The majority of workers move to New Zealand through the Work to Residence or Skilled Migrant programmes. Application costs range from NZ$208 (€120) to NZ$3,615 (€2,093).
The good news is that the tax system in NZ is relatively easy to navigate. In fact, in 2016 the US-based Tax Foundation ranked New Zealand’s overall tax system as second in the developed world for its competitiveness – and top for its individual (personal) taxes.
As soon as you arrive in New Zealand you will need to apply for an IRD number. Anyone earning income will have tax deducted through the PAYE (Pay As You Earn) system. If you don’t have an IRD number you will be taxed at the highest rate.
The amount of tax that you will pay depends on how much you are earning. New Zealand’s top personal tax rate is 33% for income over NZ$70,000. At the other end of the scale, the tax rate is 10.5% on income up to $14,000.
NZ also has a Goods and Services Tax (GST). This flat rate tax is added to all purchases and currently stands at 15%.
Sharing a house or ‘flatting’ is common in New Zealand, especially if you are young and/or do not know anyone in the city. Most people advertise on websites like TradeMe, Flat Finder or EasyRoommate.
Rental prices vary depending on the neighbourhood. Below you can find a breakdown of the average rental price for a three bedroom apartment.
Finding the right area
Ponsonby is situated close to the CBD which means that it’s a highly sought after area. The neighbourhood has a bohemian vibe with lots of live music and street cafes dotted between bars and vintage shops.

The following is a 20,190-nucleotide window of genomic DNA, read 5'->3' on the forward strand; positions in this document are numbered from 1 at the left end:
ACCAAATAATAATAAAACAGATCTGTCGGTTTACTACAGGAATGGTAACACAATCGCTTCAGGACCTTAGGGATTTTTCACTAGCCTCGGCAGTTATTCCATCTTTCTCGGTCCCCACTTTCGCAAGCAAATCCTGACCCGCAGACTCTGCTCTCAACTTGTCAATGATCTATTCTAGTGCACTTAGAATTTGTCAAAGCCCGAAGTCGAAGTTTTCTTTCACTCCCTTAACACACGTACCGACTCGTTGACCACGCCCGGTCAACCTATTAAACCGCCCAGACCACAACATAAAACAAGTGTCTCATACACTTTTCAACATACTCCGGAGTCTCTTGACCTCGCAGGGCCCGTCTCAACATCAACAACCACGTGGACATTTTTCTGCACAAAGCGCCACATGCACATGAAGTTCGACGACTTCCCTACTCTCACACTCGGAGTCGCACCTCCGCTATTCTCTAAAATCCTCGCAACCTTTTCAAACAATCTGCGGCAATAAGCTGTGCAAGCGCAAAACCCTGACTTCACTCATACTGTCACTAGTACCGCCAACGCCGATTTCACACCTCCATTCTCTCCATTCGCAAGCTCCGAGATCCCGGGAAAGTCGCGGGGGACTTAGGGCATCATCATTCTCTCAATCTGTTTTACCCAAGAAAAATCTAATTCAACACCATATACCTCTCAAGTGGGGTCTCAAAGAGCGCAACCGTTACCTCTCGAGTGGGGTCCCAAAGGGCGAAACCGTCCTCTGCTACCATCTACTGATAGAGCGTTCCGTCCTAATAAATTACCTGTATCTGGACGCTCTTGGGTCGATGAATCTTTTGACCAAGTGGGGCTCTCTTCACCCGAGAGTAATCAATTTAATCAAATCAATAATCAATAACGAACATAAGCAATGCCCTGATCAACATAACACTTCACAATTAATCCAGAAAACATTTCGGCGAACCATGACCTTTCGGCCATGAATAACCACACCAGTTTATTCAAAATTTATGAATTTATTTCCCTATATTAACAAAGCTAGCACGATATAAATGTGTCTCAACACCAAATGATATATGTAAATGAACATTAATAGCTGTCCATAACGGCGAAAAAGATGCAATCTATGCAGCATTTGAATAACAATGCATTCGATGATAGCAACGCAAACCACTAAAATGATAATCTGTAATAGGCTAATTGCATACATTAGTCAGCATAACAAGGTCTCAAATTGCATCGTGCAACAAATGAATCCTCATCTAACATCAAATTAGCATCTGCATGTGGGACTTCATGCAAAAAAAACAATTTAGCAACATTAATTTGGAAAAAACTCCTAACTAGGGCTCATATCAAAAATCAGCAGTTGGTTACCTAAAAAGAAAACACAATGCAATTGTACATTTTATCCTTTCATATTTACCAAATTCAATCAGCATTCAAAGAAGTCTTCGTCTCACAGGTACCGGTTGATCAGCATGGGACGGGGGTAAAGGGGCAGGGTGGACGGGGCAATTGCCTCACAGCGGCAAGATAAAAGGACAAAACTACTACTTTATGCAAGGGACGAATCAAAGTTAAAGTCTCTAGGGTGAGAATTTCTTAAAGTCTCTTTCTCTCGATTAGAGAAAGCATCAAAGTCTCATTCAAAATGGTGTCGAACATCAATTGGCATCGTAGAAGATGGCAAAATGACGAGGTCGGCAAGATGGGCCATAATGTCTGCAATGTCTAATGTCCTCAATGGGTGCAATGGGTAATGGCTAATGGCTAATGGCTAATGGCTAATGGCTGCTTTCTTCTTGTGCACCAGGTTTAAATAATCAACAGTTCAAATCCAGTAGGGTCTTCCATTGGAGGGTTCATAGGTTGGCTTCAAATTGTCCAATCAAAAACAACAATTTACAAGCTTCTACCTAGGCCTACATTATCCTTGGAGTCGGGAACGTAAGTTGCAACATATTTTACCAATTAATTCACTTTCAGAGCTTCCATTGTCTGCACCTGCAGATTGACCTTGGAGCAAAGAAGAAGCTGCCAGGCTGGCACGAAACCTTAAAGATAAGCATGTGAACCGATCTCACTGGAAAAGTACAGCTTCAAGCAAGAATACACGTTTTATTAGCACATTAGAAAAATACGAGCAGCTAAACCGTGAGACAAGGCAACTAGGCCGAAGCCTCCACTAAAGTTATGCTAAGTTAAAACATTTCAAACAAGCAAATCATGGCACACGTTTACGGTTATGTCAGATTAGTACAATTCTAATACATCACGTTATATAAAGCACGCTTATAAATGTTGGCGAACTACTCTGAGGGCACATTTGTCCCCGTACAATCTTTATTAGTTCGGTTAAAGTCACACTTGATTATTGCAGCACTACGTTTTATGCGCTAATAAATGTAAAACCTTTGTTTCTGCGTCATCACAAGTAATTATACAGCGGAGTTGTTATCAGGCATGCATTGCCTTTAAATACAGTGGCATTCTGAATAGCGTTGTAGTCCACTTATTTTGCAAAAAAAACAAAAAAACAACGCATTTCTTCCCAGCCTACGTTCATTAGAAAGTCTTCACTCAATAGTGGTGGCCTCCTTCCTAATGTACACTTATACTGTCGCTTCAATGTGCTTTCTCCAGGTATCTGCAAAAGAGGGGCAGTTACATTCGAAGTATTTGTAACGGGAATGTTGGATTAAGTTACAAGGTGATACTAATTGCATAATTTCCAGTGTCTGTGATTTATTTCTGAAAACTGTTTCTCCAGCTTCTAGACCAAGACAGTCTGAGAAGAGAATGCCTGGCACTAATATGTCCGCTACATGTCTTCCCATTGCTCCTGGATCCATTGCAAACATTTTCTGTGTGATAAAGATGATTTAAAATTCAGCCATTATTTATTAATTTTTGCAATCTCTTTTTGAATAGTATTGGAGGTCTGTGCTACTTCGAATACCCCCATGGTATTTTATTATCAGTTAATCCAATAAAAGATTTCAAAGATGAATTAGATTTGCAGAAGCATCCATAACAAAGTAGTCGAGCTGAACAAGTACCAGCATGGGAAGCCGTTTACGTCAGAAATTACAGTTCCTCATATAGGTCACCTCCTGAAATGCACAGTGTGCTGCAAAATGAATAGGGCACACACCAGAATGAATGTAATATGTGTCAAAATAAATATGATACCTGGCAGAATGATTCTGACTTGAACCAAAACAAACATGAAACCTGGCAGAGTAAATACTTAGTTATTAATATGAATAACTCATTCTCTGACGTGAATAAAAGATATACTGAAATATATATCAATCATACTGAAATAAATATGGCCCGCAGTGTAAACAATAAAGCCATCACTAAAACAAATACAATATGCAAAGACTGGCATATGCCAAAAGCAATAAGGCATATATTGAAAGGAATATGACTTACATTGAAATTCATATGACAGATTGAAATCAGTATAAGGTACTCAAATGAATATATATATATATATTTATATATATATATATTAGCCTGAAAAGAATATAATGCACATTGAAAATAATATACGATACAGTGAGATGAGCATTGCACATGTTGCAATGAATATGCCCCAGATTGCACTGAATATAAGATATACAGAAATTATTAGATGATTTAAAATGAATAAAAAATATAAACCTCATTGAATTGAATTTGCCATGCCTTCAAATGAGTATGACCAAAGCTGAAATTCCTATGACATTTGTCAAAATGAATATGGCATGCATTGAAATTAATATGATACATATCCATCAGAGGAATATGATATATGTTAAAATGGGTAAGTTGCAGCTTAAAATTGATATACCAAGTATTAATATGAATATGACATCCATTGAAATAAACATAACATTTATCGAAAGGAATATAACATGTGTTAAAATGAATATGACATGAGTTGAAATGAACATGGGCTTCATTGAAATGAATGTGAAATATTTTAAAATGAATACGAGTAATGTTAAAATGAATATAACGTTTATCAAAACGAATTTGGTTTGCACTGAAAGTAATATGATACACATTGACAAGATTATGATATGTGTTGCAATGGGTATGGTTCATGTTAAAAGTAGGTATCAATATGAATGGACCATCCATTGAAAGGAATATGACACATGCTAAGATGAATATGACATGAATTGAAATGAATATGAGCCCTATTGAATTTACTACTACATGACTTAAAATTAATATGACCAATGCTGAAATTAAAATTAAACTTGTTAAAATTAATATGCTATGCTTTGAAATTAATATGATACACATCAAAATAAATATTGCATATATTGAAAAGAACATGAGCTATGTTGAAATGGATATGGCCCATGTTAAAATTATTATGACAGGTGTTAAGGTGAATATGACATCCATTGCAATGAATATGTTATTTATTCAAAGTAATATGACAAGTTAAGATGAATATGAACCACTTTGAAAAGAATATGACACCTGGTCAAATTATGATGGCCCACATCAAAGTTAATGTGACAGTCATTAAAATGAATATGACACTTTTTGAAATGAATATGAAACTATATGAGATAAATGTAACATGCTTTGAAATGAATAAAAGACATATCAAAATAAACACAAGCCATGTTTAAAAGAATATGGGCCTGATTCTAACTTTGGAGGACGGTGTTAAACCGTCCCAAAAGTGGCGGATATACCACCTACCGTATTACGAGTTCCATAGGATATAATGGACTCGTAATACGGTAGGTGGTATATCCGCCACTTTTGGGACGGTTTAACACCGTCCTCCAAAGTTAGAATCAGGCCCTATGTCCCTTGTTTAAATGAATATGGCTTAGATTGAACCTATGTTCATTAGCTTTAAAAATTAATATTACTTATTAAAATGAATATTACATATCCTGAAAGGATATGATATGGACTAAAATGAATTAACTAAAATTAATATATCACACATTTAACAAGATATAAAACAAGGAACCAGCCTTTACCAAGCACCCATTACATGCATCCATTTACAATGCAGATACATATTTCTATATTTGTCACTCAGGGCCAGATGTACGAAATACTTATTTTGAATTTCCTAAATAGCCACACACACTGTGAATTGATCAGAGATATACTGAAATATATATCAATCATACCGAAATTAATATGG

This area has excellent commuter links into the CBD. It’s a great place to live if you want to be near the city but can’t afford the sky-high rents Other selling points for the area include its beautiful rose garden, as well as the Auckland Museum.
Located on Auckland’s North Shore, Devonport is a harbourside suburb which is home to the NZ Navy. The area has excellent restaurants and quirky shops. It’s the perfect place for young families to settle down.
Howick is another seaside suburb. The high street has a variety of shops, bars and restaurants. Howick is a popular commuter area as it allows people to escape the hustle and bustle of city life.
Average cost of living
Unfortunately, expenses don’t stop at rent. Auckland’s cost of living was ranked 44th out of 443 cities in the world.
According to Expatistan, two tickets to the local cinema will set you back NZ$36 while a beer in your local pub will cost you NZ$10.
If exercise is your thing then you can expect to shell out NZ$75 for a one-month gym membership. Or if you would rather go to the theatre you will probably spend $195 on two decent tickets.
Yes, it’s an expensive place but like most cities, there are lots of ways that expats and local people like to save money.
Farmers markets are held in the city every weekend. They’re the cheapest place to get fruits, vegetables and other fresh items. Sales are really common in NZ, lots of people stock up on food when the items that they use are on offer.
Before you buy any big ticket electrical items always check pricespy.co.nz or if you’re getting a haircut check out special offers on GrabOne.
Top tips from expats
Anna, Supplier Management Lead
”Be prepared that this city is more expensive than you think. There is also a housing crisis/shortage. There are tons of things to do if you like the outdoors, a lot of beaches, the Waitakere range, hikes, waterfalls etc.”
Michael, restaurant griller
”Join the Facebook pages prior to going Auckland jobs/accommodation etc. You can find really good deals on cars/campers on backpack boards.”
”Spark is the best phone network. You can buy sim cards at the airport or their stores are at all the main shopping areas. Check your phone is unlocked (from your previous provider). You can also get cinema discounts on the Spark app.”